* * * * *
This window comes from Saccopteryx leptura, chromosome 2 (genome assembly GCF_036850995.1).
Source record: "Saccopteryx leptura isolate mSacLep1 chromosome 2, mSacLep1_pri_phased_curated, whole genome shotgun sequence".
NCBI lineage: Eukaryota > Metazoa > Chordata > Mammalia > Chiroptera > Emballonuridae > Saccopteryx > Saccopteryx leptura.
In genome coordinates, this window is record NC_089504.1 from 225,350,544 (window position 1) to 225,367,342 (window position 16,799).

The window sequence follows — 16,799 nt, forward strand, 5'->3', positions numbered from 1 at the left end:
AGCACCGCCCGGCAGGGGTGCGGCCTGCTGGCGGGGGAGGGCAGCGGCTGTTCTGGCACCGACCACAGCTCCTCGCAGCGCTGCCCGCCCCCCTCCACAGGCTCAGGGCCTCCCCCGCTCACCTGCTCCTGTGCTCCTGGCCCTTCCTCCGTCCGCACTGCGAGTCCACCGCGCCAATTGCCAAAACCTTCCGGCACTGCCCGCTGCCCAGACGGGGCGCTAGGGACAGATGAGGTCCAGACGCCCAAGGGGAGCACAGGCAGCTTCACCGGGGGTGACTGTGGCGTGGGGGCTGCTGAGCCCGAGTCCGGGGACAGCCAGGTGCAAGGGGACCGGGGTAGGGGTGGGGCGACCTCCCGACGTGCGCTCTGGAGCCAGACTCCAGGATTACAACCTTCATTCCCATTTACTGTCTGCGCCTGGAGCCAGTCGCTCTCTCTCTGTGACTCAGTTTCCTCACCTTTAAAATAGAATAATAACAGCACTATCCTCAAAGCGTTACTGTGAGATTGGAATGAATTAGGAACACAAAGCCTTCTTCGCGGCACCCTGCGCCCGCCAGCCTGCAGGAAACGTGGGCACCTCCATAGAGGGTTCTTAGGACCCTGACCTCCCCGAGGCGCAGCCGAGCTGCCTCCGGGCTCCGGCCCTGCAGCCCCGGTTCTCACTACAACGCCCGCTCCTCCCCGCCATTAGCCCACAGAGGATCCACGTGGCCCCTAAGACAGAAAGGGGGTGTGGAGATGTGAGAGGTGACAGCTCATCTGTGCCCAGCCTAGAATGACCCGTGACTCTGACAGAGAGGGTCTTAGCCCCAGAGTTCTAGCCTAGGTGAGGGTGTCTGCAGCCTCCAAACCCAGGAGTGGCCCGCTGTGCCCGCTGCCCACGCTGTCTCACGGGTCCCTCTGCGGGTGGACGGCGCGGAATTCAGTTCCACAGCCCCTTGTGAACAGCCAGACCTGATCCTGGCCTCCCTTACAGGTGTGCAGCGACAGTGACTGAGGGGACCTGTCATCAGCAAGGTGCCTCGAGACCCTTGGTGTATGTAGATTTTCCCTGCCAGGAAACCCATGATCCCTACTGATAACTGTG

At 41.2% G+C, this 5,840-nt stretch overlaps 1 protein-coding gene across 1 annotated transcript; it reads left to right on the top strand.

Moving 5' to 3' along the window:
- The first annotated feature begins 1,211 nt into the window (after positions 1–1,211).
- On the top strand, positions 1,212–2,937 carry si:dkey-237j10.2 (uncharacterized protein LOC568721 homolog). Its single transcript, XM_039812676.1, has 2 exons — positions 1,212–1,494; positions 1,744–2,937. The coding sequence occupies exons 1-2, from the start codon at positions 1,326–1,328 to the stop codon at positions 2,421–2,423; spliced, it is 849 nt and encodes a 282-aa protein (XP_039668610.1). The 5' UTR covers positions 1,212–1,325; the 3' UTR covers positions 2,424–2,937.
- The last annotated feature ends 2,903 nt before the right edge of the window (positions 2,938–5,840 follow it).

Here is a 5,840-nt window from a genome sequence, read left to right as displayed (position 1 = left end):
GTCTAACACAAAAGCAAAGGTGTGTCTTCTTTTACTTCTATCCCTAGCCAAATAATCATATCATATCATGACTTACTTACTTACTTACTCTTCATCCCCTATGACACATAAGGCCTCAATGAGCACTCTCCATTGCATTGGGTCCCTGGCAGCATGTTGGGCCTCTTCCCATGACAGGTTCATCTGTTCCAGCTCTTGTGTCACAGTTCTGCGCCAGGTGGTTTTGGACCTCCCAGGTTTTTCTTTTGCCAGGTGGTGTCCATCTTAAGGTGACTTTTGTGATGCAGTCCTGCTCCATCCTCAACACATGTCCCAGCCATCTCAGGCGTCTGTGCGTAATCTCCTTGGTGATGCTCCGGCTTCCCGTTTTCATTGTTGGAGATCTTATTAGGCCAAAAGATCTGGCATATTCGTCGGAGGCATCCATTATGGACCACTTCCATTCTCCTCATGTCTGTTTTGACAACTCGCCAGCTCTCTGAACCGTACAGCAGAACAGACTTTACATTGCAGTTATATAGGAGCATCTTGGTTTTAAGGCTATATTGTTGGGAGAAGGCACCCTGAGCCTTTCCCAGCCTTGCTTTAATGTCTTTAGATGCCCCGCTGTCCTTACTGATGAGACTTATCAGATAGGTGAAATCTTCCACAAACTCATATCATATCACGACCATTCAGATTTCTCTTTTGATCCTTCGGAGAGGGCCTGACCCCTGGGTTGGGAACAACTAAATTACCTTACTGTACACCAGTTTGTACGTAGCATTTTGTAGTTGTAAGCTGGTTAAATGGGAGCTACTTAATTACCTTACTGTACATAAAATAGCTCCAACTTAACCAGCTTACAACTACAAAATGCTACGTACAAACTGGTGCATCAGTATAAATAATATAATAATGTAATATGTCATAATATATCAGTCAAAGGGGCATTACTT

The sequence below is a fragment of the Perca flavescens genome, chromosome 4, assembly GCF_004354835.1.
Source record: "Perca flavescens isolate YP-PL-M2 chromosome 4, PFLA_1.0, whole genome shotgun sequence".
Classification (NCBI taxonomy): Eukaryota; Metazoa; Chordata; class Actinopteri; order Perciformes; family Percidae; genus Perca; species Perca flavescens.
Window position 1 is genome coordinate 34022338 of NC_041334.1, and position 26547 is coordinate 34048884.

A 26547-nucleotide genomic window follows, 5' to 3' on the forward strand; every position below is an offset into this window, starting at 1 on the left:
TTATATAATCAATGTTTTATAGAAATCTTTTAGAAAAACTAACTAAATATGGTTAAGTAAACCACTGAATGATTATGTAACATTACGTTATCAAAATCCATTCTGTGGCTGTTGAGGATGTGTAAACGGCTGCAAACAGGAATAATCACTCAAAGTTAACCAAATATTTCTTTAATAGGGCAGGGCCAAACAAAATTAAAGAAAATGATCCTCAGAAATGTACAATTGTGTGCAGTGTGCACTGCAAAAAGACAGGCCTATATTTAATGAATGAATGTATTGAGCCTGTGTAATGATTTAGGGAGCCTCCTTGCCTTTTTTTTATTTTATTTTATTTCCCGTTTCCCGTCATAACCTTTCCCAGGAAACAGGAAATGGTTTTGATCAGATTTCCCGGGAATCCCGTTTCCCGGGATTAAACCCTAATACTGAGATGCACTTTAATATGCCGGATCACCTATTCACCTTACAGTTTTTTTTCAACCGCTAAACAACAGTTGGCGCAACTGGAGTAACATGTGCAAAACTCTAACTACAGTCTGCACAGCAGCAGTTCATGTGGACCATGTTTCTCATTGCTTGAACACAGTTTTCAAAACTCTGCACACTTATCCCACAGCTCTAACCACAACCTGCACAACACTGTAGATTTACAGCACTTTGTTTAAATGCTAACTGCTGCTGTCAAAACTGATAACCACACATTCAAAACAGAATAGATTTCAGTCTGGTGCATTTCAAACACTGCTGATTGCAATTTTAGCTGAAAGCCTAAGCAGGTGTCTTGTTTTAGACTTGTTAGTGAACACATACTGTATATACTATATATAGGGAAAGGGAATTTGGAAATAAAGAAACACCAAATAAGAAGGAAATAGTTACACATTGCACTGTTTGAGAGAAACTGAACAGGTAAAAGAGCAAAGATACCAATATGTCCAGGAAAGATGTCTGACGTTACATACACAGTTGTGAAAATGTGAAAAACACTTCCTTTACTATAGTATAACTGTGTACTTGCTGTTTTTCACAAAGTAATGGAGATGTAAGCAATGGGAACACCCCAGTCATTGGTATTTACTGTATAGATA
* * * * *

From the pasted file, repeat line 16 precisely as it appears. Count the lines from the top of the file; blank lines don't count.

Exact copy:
Classification (NCBI taxonomy): Eukaryota; Metazoa; Chordata; class Actinopteri; order Perciformes; family Percidae; genus Perca; species Perca flavescens.